A news release from central California U.S. Attorney Andre Birotte Jr. said (PDF) that the government would use “every tool at our disposal” to fight overspending in government healthcare programs: “This massive settlement demonstrates the commitment of the United States Justice Department to eradicate fraud, waste and abuse in this nation's public health care programs.”
However, an e-mailed statement from the insurer said that errors in the state's payment rates for dual-eligible long-term care patients was discovered following an internal company investigation that did not suggest misconduct on the part of any current or former employees.
“We played no role in how the state set rates for the population at issue, and we were previously unaware of the mistake the state made,” health plan President and CEO Chris Wing said in a written statement. “Once we learned that the state made errors, we decided to refund all the money mistakenly paid. This is the right thing to do and is in the best interests of the thousands of senior citizens we serve.”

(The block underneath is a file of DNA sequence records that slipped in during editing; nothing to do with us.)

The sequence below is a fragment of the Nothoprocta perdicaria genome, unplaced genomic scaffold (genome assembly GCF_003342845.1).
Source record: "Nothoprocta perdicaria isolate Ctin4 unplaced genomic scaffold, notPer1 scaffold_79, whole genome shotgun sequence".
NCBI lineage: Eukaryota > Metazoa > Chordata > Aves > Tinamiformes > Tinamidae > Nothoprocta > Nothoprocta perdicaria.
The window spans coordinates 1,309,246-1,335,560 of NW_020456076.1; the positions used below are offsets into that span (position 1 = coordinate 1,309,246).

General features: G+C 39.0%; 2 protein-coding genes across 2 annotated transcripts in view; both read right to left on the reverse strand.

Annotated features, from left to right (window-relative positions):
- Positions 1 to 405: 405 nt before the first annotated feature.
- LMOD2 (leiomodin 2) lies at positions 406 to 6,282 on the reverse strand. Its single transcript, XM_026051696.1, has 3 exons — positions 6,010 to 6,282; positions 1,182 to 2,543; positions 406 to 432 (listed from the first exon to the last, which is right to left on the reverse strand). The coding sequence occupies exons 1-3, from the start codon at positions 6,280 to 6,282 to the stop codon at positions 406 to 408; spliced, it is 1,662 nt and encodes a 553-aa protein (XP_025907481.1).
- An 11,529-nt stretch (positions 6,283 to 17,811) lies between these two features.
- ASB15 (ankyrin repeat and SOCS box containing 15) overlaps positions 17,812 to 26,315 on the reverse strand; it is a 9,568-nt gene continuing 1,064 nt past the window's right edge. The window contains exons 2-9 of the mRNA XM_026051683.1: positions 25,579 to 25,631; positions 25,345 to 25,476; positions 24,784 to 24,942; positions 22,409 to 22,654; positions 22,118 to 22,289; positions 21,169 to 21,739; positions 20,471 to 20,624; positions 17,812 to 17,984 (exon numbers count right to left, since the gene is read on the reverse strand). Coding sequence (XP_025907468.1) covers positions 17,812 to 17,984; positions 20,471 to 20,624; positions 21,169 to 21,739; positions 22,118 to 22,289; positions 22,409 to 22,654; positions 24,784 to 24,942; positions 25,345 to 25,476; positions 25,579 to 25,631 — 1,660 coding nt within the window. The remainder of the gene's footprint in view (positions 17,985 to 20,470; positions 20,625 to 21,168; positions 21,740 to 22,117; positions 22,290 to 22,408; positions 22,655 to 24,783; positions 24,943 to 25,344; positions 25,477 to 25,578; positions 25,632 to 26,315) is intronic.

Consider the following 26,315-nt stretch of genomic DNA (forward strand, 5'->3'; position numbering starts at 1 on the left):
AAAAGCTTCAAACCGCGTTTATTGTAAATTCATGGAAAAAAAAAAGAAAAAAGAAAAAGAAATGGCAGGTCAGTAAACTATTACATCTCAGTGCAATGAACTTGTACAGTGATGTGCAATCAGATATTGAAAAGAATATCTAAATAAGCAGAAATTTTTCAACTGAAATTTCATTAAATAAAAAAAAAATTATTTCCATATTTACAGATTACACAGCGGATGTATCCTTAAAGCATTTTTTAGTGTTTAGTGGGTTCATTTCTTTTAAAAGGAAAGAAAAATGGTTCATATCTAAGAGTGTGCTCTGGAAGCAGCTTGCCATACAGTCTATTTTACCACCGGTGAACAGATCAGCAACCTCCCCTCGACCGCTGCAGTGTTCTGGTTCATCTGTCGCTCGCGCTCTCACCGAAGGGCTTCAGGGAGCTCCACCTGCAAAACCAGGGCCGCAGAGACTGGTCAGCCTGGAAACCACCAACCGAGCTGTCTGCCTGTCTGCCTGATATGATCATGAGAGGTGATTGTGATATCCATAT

The Justice Department statement said the overpayments stemmed from two “actuarial errors made during the state of California's rate-setting process.”
The longest-running type of overpayments, which lasted from 1985 to 2008, allowed the health plan to receive nursing-home rates for long-term-care patients who generally received their care at home. Between 2001 and 2007, another error allowed the plan to continue paying for long-term care patients after they had exceeded their maximum two months in a nursing home, the Justice Department release said.
In a separate legal settlement that was announced in the same news release, the Justice Department noted that on Aug. 10 the company paid $3.8 million to settle allegations from a federal False Claims Act whistle-blower who accused the company of inflating patients' risk-adjustment scores, leading to higher per-patient rates.
The lawsuit alleged that the health plan hired an outside company to review medical charts to find diagnosis codes that could be changed to increase Medicare Advantage reimbursements, but then failed to notify CMS that some of the original diagnosis codes would need to be deleted, which had the effect of increasing risk-adjustment scores.
The Justice Department statement said the company did not admit wrong-doing and fully cooperated in the investigation of allegations brought by former health plan employee James Swoben.